Aloe thraskii Baker
Dune Aloe, Coast Aloe, Strand Aloe
Aloe thraskii is an unbranched, tree-like succulent up to 10 feet (3 m) tall, with deeply concave (U-shaped in cross section), pale olive-green leaves that have small reddish-brown marginal teeth and are recurved back to the trunk, sometimes even touching the skirt of old, dried leaves around the trunk. This winter-blooming species has flowers on a well-branched inflorescence that can produce 15 to 25 upright, broadly-cylindrical, erect racemes with yellow flowers that have orange anthers, giving the flower a bicolored look. Younger plants may only produce a single inflorescences, while older ones can produce multiples. Aloe thraskii is closely related to Aloe excelsa and Aloe rupestris but is distinguished from both by its strongly recurved leaves.
USDA hardiness zone 9b to 11b: from 25 °F (−3.9 °C) to 50 °F (+10 °C).
How to Grow and Care
Aloe is a very forgiving plant, and a well-grown plant can be quite beautiful. As with all succulents, it’s essential that Aloe is never allowed to sit in stagnant water, and the plant should be carefully monitored to watch for signs of overwatering.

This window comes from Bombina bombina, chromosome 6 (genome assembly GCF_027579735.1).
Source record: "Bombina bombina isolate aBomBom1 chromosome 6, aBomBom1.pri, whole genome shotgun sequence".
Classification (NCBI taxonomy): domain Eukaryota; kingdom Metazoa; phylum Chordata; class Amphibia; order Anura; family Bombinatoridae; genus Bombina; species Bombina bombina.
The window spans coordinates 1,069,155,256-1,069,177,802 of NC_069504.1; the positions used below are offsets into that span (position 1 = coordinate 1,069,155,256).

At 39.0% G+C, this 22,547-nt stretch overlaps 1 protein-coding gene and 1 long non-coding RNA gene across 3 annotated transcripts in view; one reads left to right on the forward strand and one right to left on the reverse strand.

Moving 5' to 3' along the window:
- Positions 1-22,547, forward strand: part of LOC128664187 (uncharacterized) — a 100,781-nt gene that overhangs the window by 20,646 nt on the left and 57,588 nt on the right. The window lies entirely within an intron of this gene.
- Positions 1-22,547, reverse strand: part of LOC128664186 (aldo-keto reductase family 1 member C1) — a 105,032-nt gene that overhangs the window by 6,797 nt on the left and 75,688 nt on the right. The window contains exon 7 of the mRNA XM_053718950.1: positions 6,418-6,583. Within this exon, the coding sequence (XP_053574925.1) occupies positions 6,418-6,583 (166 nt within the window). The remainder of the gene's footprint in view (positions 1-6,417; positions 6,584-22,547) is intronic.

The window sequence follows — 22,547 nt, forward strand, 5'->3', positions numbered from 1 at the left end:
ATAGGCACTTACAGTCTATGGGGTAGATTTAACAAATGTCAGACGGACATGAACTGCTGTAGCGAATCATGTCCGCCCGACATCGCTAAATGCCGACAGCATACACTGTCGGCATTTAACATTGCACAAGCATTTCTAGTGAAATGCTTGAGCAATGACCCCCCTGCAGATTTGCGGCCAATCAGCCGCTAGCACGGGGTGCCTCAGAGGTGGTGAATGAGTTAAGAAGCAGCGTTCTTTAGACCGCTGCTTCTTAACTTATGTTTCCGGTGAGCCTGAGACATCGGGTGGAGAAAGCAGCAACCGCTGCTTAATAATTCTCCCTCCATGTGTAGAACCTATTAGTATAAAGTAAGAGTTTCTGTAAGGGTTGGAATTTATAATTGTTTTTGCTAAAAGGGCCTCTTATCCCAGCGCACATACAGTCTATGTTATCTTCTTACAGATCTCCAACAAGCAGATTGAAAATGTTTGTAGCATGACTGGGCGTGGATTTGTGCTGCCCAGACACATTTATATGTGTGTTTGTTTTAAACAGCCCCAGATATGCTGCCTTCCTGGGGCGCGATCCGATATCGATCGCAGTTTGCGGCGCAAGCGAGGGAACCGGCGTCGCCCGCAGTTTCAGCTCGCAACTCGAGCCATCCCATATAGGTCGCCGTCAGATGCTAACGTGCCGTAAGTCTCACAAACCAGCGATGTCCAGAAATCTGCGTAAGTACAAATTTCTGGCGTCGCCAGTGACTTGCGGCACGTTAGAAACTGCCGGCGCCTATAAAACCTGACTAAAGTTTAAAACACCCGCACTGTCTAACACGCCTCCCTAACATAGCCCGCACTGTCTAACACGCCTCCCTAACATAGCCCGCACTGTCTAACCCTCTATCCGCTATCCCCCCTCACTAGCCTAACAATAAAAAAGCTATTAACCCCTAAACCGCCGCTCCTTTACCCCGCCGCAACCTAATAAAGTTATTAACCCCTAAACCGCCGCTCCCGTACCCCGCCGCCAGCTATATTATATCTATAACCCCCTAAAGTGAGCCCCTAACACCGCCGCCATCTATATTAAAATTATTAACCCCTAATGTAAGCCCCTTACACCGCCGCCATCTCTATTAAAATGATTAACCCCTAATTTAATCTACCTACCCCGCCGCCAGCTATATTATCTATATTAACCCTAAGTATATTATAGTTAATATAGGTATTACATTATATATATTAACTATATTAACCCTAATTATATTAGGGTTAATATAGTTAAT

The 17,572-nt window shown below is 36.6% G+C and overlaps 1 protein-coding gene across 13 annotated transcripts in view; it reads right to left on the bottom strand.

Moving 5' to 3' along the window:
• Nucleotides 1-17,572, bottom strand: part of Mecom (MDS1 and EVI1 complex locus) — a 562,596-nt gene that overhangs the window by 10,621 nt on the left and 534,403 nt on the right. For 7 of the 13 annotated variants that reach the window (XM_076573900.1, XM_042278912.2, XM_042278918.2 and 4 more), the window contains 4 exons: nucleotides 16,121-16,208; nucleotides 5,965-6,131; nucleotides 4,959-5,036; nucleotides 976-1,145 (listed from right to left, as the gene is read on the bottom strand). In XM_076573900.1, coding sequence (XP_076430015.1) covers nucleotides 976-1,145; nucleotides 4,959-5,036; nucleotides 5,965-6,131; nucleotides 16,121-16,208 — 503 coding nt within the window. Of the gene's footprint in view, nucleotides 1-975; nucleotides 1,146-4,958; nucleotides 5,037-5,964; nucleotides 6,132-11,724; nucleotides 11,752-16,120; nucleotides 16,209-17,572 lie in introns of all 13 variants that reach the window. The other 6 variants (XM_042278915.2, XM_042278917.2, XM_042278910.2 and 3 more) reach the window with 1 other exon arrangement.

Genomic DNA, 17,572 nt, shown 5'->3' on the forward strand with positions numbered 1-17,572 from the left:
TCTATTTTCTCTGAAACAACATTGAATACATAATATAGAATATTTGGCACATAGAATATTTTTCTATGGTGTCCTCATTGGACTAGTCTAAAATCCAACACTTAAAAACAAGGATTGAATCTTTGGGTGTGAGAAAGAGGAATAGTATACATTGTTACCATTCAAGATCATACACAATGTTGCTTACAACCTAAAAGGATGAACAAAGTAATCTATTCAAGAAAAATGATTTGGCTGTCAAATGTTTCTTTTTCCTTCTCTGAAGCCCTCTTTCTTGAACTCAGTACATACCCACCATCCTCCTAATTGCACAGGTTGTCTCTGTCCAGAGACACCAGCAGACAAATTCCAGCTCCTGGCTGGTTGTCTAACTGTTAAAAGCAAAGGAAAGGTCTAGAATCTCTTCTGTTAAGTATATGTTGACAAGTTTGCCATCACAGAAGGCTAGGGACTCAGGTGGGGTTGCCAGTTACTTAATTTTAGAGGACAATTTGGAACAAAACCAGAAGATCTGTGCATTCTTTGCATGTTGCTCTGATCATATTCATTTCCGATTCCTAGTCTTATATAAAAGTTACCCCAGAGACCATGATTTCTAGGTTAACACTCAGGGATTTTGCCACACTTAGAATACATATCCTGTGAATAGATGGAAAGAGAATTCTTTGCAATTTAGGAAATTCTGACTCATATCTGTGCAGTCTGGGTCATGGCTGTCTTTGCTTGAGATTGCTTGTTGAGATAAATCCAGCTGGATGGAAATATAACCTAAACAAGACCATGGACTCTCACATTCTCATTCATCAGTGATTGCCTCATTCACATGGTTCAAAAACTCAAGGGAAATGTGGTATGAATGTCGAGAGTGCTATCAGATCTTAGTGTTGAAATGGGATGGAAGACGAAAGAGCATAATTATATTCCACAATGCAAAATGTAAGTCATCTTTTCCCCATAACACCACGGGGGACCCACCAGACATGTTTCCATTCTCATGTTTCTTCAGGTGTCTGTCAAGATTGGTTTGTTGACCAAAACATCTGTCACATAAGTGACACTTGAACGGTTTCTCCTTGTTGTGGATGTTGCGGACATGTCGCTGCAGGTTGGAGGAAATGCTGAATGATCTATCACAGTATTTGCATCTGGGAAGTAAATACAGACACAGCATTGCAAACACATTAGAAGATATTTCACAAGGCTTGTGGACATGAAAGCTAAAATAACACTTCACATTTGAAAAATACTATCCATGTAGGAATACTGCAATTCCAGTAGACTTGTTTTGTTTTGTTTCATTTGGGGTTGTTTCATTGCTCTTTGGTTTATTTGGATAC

Aloe are not particularly fast-growing and will only rarely need repotting. Repot plants in the spring that are tipping over their pots or have ceased growing. Use a fast-draining potting mix with one-third sand or pebbles. During repotting of a larger plant, it is possible to carefully divide the root ball. Some kinds of Aloe will send off off-sets that can be potted independently.
It needs strong, bright light. They can withstand full summer sun, once acclimated. In the winter, provide bright light. It prefers warmer temperatures of 70 to 80 °F (21 to 27 °C), but will survive down to 40 °F (4.5 °C). Feed with a cactus fertilizer in the summer only. Suspend feeding in the winter as the plant goes dormant… – See more at: How to Grow and Care for Aloe
Aloe thraskii is native to South Africa.
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